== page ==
IBM is looking to widen its offering for the Unix market with new Power Systems that support more processing cores based on IBM’s Power Architecture as well as new management and virtualization features.
IBM Power Systems were introduced in April as a new set of offerings that combined the older IBM Systems i and System p under one product portfolio. The combination of these two systems gave IBM a set of offerings for enterprises and midmarket companies that not only can run AIX-IBM’s version of Unix-but also Linux and the i OS-the renamed version of the i5/OS operating system.
While the overall Unix market pales in comparison to servers based on x86 processors, this market remains important for three major OEMs: IBM, Hewlett-Packard and Sun Microsystems. According to Gartner, while shipments of Unix-based servers fell in the second quarter of 2008, worldwide revenue increased nearly 10 percent year over year to about $4.2 billion for the quarter. Not surprisingly, IBM, which has been pushing its Unix platforms beyond the enterprise into the midmarket and even the small and midsize business, saw its revenue increase 29 percent in the second quarter for a total of $1.5 billion.
By combining the two systems into one product portfolio, IBM is looking to further strengthen its position in the Unix market. It was also a way to absorb some losses for IBM, which had seen its System i revenue slip in 2007, while System p continued to grow.
At the same time, Charles King, an analyst with Pund-IT Research, said IBM is trying to sell its Power Systems as a consolidation platform to small and midmarket businesses that want to combine all of their x86 servers onto one system. While those businesses using Linux might see this as a benefit, it could be hard to persuade those companies standardized on Microsoft Windows to switch to Linux and then move over onto an IBM Power System platform.
“For a small customer, a big benefit might be that they can run a database application and have a bit more performance and reliability with a Power System than they can with a Windows-based system,” said King.
IBM is also looking to pick up Sun and HP customers that might want to move off of older systems, said King. HP has its Integrity Systems that use Intel’s Itanium processors, while Sun, which has been struggling selling its high-end servers, offers its SPARC-based products and Solaris operating system.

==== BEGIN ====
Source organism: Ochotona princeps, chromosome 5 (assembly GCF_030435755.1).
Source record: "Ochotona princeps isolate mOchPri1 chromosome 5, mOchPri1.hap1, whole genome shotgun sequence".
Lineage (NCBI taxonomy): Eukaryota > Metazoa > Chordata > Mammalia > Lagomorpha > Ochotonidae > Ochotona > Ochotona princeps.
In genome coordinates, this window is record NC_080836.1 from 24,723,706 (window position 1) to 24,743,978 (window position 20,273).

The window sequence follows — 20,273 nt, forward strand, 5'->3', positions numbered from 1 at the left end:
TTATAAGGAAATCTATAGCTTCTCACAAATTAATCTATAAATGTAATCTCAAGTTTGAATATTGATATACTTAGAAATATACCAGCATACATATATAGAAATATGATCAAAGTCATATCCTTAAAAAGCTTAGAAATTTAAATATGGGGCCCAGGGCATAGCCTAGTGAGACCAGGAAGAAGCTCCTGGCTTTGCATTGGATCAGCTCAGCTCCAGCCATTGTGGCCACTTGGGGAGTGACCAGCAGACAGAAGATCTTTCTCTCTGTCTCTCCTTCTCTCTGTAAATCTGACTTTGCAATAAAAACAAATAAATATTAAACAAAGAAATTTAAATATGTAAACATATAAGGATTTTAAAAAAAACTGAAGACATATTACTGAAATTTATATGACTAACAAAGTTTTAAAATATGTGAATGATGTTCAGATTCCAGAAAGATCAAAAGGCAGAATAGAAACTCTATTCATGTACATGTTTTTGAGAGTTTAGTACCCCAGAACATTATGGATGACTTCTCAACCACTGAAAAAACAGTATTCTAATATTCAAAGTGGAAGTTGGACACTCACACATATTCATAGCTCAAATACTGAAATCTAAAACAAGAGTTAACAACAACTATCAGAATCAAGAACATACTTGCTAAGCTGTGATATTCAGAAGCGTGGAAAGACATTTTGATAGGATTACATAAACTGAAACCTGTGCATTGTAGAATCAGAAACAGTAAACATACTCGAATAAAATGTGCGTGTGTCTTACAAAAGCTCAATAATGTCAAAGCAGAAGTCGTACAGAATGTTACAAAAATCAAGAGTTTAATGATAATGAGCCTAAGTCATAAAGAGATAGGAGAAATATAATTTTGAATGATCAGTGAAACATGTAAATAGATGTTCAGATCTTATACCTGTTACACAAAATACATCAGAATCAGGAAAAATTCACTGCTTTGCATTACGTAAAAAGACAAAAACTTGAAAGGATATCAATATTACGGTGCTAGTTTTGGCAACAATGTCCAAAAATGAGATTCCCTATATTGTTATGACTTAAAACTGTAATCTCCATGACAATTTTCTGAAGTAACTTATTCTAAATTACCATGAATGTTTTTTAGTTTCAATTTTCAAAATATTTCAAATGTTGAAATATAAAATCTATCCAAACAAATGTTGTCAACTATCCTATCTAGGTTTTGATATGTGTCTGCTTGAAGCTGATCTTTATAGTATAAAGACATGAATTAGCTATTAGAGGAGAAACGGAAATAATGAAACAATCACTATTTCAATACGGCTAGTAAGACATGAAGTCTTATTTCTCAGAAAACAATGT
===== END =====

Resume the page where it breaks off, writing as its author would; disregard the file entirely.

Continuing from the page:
IBM Adds Midrange Server
Within the Power Systems portfolio, IBM added in a new server on Oct. 7 called the Power 560 Express, which is a midrange system that sits between the Power 570 and Power 550 servers. The IBM Power 560 uses IBM’s Power6 (3.6GHz) processors, and the company offers configurations that allow for up to 16 processing cores within the box. The system also scales from 8GB of DDR2 (double data rate 2) RAM to 384GB. Since each Power 560 is made up of two nodes, each node supports six SAS (serial-attached SCSI) drives that offer 2.7TB of data storage.
IBM also revamped the configurations of the Power 570 server. This system now can support 16 Power6 processing cores with the chips running at 5.0GHz or 32 Power6 cores with the chip running at 4.2GHz. At maximum configurations, the Power 570 supports up to 768GB of DDR2 RAM and 24 SAS drives.
IBM listed the starting price of the Power 560 Express with the AIX operating system at $47,216. There was no pricing information for the updated version of the Power 570.
In addition to the new hardware, IBM also rolled out several management and virtualization features of its Power Systems. These include an update for IBM’s PowerVM-the company’s virtualization software for Power Systems-called Active Memory Sharing. While only in beta now, Active Memory Sharing allows the system to access more memory in virtual environments by pooling compute resources between the partitions.
IBM is also offering a new management console called Systems Directory. This management tool works across all three operating systems-Linux, i, and AIX-and allows IT managers to control and check the resources both in the physical hardware and within virtual environments.
Finally, IBM is rolling out an Enterprise version of the AIX operating system, which includes the OS itself plus Tivoli and PowerVM software.